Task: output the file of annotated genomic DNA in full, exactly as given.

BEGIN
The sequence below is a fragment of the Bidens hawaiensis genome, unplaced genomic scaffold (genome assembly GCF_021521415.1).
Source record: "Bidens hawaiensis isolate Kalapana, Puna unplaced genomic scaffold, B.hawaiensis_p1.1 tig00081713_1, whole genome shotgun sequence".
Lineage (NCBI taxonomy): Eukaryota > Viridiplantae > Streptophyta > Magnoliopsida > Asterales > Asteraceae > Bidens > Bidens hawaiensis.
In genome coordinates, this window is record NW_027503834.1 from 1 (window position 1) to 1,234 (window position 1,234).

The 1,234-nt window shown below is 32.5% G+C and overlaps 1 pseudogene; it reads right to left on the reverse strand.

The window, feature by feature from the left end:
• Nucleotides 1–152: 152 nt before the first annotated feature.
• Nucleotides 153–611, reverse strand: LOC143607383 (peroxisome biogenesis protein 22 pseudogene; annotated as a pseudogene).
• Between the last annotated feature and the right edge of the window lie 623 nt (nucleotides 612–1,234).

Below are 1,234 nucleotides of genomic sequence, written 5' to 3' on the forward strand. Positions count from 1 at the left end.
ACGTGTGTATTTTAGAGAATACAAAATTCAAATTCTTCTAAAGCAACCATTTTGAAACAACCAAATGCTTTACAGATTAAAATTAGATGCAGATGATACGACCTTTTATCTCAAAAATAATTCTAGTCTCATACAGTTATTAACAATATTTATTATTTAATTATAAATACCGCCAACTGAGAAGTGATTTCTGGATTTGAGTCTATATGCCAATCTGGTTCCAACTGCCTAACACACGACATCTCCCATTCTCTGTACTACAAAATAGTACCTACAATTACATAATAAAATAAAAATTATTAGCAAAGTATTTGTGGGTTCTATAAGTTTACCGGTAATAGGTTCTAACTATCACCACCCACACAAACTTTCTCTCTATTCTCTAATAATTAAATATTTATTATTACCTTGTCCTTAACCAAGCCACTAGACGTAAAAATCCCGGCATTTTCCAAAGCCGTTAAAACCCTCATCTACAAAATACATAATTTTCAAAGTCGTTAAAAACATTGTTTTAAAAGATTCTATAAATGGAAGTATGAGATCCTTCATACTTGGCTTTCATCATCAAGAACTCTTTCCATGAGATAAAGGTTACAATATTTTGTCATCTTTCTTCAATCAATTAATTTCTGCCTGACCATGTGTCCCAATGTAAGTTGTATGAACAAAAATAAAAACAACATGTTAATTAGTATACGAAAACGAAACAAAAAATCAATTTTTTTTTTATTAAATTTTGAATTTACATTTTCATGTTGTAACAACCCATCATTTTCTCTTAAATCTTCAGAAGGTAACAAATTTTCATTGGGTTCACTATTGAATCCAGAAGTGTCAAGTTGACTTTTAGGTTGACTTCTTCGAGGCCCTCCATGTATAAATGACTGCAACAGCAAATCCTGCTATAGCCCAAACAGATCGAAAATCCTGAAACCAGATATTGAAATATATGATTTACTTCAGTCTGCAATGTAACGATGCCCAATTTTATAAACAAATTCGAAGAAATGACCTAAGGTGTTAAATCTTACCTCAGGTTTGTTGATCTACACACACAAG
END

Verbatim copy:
The sequence below is a fragment of the Bidens hawaiensis genome, unplaced genomic scaffold (genome assembly GCF_021521415.1).
Source record: "Bidens hawaiensis isolate Kalapana, Puna unplaced genomic scaffold, B.hawaiensis_p1.1 tig00081713_1, whole genome shotgun sequence".
Lineage (NCBI taxonomy): Eukaryota > Viridiplantae > Streptophyta > Magnoliopsida > Asterales > Asteraceae > Bidens > Bidens hawaiensis.
In genome coordinates, this window is record NW_027503834.1 from 1 (window position 1) to 1,234 (window position 1,234).

The 1,234-nt window shown below is 32.5% G+C and overlaps 1 pseudogene; it reads right to left on the reverse strand.

The window, feature by feature from the left end:
• Nucleotides 1–152: 152 nt before the first annotated feature.
• Nucleotides 153–611, reverse strand: LOC143607383 (peroxisome biogenesis protein 22 pseudogene; annotated as a pseudogene).
• Between the last annotated feature and the right edge of the window lie 623 nt (nucleotides 612–1,234).

Below are 1,234 nucleotides of genomic sequence, written 5' to 3' on the forward strand. Positions count from 1 at the left end.
ACGTGTGTATTTTAGAGAATACAAAATTCAAATTCTTCTAAAGCAACCATTTTGAAACAACCAAATGCTTTACAGATTAAAATTAGATGCAGATGATACGACCTTTTATCTCAAAAATAATTCTAGTCTCATACAGTTATTAACAATATTTATTATTTAATTATAAATACCGCCAACTGAGAAGTGATTTCTGGATTTGAGTCTATATGCCAATCTGGTTCCAACTGCCTAACACACGACATCTCCCATTCTCTGTACTACAAAATAGTACCTACAATTACATAATAAAATAAAAATTATTAGCAAAGTATTTGTGGGTTCTATAAGTTTACCGGTAATAGGTTCTAACTATCACCACCCACACAAACTTTCTCTCTATTCTCTAATAATTAAATATTTATTATTACCTTGTCCTTAACCAAGCCACTAGACGTAAAAATCCCGGCATTTTCCAAAGCCGTTAAAACCCTCATCTACAAAATACATAATTTTCAAAGTCGTTAAAAACATTGTTTTAAAAGATTCTATAAATGGAAGTATGAGATCCTTCATACTTGGCTTTCATCATCAAGAACTCTTTCCATGAGATAAAGGTTACAATATTTTGTCATCTTTCTTCAATCAATTAATTTCTGCCTGACCATGTGTCCCAATGTAAGTTGTATGAACAAAAATAAAAACAACATGTTAATTAGTATACGAAAACGAAACAAAAAATCAATTTTTTTTTTATTAAATTTTGAATTTACATTTTCATGTTGTAACAACCCATCATTTTCTCTTAAATCTTCAGAAGGTAACAAATTTTCATTGGGTTCACTATTGAATCCAGAAGTGTCAAGTTGACTTTTAGGTTGACTTCTTCGAGGCCCTCCATGTATAAATGACTGCAACAGCAAATCCTGCTATAGCCCAAACAGATCGAAAATCCTGAAACCAGATATTGAAATATATGATTTACTTCAGTCTGCAATGTAACGATGCCCAATTTTATAAACAAATTCGAAGAAATGACCTAAGGTGTTAAATCTTACCTCAGGTTTGTTGATCTACACACACAAG